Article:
“While difficult for Moab and DOE’s other small remediation projects around the country, DOE has chosen to use more of their limited funding for remediation of sites with more hazardous materials, such as the Hanford site in southeast Washington state,” Shenton said. “For me, it is difficult to argue with that choice.”

Shenton said that the decrease in funding would likely push completion of the project back eight to 10 years.

When funding was first appropriated in 2005, the project had an estimated completion date of 2019. The most recent estimate, prior to the setback in funding, was 2025.

The uranium mill tailings pile covers about 130 acres of the 480-acre site near the banks of the Colorado River. It’s the legacy of a Cold War-era facility that processed radioactive and heavy metal-laden uranium ore from numerous mines dotted across the region.

Rail shipments of tailings, and other potentially hazardous material to the disposal cell at Crescent Junction, began in April 2009. In December 2015, the project reached its halfway mark by removing some 8 million tons of material from the pile.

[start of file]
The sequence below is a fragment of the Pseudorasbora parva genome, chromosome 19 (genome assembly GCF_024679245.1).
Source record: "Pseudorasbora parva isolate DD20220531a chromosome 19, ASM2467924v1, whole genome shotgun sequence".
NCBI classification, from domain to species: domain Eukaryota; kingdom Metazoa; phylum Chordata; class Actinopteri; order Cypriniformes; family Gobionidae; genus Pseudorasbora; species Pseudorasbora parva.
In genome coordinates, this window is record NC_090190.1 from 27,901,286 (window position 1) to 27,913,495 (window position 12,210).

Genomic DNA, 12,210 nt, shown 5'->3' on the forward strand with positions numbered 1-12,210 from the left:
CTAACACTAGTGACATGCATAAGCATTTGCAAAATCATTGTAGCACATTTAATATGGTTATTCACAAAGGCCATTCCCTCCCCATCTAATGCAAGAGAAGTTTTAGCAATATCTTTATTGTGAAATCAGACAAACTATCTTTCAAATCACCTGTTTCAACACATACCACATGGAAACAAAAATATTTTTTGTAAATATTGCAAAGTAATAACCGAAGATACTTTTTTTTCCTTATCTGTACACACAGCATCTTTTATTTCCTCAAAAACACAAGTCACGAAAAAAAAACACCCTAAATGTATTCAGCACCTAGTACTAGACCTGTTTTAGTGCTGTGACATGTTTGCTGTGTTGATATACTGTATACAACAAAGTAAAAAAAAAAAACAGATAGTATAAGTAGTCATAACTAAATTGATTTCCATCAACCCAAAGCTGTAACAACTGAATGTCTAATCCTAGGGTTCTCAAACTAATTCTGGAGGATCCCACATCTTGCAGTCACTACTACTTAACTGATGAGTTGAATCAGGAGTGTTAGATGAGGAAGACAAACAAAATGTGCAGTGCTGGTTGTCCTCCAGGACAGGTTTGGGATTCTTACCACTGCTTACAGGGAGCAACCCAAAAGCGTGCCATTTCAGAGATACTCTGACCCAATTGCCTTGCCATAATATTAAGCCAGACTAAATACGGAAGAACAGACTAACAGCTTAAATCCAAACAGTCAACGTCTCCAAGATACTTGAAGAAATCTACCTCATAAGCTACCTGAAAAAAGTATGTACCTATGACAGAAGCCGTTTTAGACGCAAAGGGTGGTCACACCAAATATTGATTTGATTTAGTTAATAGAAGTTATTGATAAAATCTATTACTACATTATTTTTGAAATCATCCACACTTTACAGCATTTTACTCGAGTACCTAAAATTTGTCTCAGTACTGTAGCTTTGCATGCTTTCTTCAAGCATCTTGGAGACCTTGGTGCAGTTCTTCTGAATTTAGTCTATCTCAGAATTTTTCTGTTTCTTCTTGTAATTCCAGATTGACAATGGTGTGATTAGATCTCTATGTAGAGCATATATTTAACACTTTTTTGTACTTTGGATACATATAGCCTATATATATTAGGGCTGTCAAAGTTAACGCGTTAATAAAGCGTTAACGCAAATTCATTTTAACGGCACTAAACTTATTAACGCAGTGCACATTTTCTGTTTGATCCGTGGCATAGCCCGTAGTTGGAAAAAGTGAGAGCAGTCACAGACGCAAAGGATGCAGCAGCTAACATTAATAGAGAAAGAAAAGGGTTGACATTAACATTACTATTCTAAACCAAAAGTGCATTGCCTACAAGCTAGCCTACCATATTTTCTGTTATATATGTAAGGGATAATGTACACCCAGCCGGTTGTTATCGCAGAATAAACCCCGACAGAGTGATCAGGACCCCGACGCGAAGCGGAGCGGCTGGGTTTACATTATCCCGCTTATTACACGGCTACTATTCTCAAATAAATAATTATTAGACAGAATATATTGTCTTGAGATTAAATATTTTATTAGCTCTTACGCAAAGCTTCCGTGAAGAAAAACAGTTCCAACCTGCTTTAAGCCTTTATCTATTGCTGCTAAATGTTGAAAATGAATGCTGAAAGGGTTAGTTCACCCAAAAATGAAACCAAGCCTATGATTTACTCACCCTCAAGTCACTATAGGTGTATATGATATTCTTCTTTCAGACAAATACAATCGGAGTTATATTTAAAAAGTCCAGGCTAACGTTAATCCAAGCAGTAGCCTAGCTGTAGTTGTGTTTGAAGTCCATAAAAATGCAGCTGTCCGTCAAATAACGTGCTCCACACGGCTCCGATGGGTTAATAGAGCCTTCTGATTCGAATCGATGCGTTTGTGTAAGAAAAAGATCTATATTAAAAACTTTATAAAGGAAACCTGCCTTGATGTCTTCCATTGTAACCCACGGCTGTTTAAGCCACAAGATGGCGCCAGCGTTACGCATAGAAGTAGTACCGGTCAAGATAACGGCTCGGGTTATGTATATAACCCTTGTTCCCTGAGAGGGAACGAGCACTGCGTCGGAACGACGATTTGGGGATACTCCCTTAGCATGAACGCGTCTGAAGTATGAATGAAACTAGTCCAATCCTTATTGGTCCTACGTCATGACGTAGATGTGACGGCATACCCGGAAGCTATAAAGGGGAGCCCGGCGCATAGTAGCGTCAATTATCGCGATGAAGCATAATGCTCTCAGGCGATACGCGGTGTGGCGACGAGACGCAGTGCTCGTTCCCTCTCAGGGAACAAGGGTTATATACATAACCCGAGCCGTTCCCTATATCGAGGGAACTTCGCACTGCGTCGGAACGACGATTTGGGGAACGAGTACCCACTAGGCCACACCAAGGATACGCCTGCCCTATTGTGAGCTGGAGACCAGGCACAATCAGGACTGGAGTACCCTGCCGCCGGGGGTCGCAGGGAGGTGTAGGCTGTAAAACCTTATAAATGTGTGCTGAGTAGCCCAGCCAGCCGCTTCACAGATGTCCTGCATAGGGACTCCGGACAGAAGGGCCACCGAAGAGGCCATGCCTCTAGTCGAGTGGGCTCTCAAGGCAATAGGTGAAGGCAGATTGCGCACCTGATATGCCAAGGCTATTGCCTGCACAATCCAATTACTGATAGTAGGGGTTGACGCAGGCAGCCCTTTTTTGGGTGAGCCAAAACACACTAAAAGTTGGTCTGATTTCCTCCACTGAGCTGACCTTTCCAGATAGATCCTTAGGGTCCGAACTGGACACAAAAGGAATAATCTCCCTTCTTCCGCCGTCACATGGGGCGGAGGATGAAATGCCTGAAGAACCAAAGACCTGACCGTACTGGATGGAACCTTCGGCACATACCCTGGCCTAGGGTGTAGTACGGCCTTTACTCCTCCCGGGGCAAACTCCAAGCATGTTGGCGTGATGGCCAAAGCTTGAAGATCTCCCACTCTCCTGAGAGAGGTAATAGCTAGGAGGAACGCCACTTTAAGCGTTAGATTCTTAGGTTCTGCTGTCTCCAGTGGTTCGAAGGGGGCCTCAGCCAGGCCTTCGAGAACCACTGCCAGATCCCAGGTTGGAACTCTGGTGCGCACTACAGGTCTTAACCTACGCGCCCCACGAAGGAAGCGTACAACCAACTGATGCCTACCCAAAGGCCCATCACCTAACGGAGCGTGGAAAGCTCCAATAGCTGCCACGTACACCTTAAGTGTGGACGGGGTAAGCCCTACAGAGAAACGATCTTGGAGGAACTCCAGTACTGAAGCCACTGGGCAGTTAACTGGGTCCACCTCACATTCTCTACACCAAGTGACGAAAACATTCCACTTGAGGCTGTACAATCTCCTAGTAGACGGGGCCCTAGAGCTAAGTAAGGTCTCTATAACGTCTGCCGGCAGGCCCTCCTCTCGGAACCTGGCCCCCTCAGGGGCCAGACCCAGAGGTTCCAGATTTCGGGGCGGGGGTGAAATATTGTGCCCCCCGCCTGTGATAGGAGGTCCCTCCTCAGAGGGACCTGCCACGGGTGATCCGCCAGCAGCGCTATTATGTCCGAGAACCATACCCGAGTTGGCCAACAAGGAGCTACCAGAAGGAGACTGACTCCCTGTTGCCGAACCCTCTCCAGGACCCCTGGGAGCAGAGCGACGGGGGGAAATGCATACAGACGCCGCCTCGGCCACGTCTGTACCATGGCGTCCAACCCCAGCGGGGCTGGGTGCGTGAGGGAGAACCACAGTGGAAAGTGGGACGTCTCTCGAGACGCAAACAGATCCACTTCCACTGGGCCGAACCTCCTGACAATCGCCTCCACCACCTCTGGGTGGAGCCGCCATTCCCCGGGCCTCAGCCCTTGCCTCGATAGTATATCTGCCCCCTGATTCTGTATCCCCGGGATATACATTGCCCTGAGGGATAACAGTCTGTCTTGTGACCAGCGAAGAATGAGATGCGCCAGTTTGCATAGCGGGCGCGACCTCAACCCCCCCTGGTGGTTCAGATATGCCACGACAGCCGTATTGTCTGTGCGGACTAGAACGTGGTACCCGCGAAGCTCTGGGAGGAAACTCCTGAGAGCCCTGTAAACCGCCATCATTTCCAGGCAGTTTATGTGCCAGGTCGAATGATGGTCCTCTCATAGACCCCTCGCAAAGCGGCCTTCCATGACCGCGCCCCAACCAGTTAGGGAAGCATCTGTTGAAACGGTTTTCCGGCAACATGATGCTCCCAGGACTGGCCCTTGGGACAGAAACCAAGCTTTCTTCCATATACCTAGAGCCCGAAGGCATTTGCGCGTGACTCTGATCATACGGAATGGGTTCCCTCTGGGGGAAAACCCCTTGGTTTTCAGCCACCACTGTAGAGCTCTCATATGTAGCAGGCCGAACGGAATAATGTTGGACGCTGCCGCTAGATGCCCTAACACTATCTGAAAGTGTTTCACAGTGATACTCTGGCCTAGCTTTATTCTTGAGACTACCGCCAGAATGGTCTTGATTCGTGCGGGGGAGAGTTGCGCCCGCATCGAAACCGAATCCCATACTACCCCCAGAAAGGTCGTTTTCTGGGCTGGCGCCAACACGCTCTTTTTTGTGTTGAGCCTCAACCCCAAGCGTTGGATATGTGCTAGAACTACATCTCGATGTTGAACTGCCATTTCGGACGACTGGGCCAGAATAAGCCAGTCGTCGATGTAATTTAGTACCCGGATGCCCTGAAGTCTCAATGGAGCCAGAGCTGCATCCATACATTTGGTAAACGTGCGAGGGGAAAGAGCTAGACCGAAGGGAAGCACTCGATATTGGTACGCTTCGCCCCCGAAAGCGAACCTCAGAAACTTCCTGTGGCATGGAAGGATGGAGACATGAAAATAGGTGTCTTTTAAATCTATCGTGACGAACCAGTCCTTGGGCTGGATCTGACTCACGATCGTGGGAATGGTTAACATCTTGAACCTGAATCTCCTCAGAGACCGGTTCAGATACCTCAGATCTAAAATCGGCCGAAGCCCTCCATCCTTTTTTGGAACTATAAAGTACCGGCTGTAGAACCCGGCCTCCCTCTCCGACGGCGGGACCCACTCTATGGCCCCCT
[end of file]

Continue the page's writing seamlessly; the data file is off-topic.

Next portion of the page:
The recent layoffs and loss of funding are seen as a major setback to the community.

“We’re a small town,” McGann said. “People will lose jobs. And the longer we wait to move that pile, the more likely it is to flood.”

Shenton said that UMTRA employees are highly skilled, and that their skills are portable, but unfortunately, many of them will need to relocate to find work.

“That will be difficult for the employees and their families, and those are a lot of good-paying jobs to be lost in a community the size of Moab,” he said.

30-35 employees still in the dark about who will be laid off on April 26

We’re a small town … People will lose jobs. And the longer we wait to move that pile, the more likely it is to flood.